Steranko was also always looking for new challenges. He thought the art style of romance comics had become “constipated” over the years and asked to draw one. Stan Lee gave him a script and he used a sparse, open style with a lot of bright colors and “emotional coloration.” He knew if he turned the story in too early, the editorial office would tinker with it, “which I despised,” so he turned it in on the afternoon of the deadline day. Marie Severin, head of coloring, “hit the roof” when she saw it.

Steranko often tried new artistic techniques. Some worked, some didn’t. “S.H.I.E.L.D.” was a particularly fertile ground for experimentation, leading to some covers that are iconic today, but were considered outrageous at the time. When Stan Lee balked at some of his more experimental moves, he’d gently remind him, “House of Ideas, Stan.”

Infantino was instrumental in DC’s reviving Captain Marvel in the early ’70s. Unfortunately, he didn’t realize that editor Julie Schwartz was unable to work with Captain Marvel artist C.C. Beck.

In the fifties, Infantino tried to sell a newspaper strip called “Captain Whiz and the Colors of Evil.” In many ways, it was an homage to Captain Marvel. Unfortunately, the same changes in fashion that had caused Captain Marvel to be cancelled made it difficult to sell a superhero strip and Infantino put the idea on the shelf. Later, when Julie Schwartz asked him to revive the character of The Flash, the new character was based more on Captain Whiz than on the original Flash. Many of the Colors of Evil villains eventually found life, somewhat altered, as Flash villains.

Infantino and Schwartz would always try to top each other. Infantino would draw increasingly wild covers and challenge Schwartz to write a story about it. This game culminated in the now-famous Flash of Two Worlds cover, featuring both the Golden Age and Silver Age Flashes. He handed the artwork to Schwartz triumphantly and drove home. By the time he got there, Schwartz was on the phone with a story outline. That was the end of the game, but the beginning of the Earth-2 concept, which led directly through “Crisis on Infinite Earths,” “Infinite Crisis” and ultimately to the current “Countdown” storyline. All because Infantino tried to out-clever Julie Schwartz.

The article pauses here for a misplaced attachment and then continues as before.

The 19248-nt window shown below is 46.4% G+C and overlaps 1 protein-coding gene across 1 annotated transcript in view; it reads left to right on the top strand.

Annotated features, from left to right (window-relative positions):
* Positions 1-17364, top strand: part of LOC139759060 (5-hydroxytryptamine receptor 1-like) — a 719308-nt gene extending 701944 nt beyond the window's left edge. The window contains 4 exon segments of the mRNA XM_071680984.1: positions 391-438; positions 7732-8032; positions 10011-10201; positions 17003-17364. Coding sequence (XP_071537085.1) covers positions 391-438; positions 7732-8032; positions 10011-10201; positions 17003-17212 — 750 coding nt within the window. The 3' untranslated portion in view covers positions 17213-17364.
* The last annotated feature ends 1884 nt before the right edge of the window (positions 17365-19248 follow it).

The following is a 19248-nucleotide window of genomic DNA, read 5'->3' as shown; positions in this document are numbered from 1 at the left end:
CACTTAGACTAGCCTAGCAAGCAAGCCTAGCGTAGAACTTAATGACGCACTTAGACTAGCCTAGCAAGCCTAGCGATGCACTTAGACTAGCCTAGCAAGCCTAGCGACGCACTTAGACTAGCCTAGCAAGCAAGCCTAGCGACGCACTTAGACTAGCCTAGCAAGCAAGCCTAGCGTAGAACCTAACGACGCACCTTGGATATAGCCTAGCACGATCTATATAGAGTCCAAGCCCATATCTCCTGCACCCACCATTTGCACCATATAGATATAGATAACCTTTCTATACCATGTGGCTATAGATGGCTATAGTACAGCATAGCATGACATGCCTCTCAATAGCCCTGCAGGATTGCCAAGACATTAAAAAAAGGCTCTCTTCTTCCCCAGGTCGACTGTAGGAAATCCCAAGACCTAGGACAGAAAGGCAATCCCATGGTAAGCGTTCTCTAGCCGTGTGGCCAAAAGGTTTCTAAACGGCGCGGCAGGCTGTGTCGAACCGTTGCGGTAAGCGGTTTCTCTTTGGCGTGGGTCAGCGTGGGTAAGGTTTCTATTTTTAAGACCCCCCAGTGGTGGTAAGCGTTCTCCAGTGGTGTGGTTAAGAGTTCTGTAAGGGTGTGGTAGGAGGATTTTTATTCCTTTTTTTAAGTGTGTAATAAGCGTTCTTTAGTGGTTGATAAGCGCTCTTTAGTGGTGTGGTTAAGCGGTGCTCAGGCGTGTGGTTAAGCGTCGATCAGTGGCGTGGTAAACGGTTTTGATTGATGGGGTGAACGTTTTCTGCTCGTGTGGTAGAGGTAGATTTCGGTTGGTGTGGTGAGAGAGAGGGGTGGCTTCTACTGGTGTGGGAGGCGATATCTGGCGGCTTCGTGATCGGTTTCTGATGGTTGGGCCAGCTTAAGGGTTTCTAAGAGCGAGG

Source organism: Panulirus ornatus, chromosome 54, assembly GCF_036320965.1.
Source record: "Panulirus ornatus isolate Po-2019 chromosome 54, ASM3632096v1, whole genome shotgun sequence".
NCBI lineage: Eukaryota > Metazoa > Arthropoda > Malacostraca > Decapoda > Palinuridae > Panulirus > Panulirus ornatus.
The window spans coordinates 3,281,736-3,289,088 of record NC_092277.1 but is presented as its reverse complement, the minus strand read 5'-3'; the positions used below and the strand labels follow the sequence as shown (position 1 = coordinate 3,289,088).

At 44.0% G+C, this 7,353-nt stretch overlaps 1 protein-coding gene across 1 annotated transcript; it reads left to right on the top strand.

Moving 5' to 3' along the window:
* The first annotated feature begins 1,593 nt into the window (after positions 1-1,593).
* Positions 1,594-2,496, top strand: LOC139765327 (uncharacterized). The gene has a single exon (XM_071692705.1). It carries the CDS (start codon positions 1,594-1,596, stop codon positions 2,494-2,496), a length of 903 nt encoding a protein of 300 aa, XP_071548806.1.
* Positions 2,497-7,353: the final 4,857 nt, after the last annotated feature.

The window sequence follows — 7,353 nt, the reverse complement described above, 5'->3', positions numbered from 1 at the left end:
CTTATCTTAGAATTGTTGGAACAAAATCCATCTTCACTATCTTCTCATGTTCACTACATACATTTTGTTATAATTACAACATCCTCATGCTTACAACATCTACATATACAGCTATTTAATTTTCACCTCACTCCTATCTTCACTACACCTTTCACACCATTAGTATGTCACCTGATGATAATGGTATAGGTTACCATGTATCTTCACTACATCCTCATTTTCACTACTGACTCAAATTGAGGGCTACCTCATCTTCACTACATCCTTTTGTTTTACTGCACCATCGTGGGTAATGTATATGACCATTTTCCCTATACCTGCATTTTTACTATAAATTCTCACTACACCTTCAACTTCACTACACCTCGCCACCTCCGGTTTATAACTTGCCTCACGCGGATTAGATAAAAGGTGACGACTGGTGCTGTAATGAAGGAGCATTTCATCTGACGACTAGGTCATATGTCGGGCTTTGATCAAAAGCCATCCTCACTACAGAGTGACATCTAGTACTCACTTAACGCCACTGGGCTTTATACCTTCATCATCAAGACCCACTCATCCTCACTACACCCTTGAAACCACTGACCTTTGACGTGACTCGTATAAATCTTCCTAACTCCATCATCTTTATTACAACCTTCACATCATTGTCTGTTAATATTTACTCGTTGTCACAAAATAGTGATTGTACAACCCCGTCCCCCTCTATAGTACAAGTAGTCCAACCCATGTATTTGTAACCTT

A fan asked if they’d ever had any conflicts between their artistic impulses and marketing considerations. Steranko told a story about countering an artistic objection with a marketing argument. He’d been drawing a 9-part story in “S.H.I.E.L.D.” He knew that after all that time he was going to need an amazing climax and he hit on the idea of a four-page spread. The picture would be so big the reader couldn’t see it all at once. Stan Lee didn’t like it, but Steranko pointed out that if readers wanted to see the whole thing they’d have to buy two copies. “Great idea, Jim!”

A fan asked what characters they most enjoyed working on. Steranko said “Captain America.” He felt he didn’t draw the book long enough to really get a good feel for the character. Making comics, he said, is like acting, with the artist playing all the roles. After all, they can’t do anything we don’t think up. Sometimes it takes a while to settle into a role. Even Jack Kirby didn’t have the characterization down for the Fantastic Four until he’d drawn eight or ten issues.

Carmine interrupted to say his favorite character to work on was Detective Chimp. “What does that say about me?”

“I don’t know,” Steranko replied, “Have a banana!”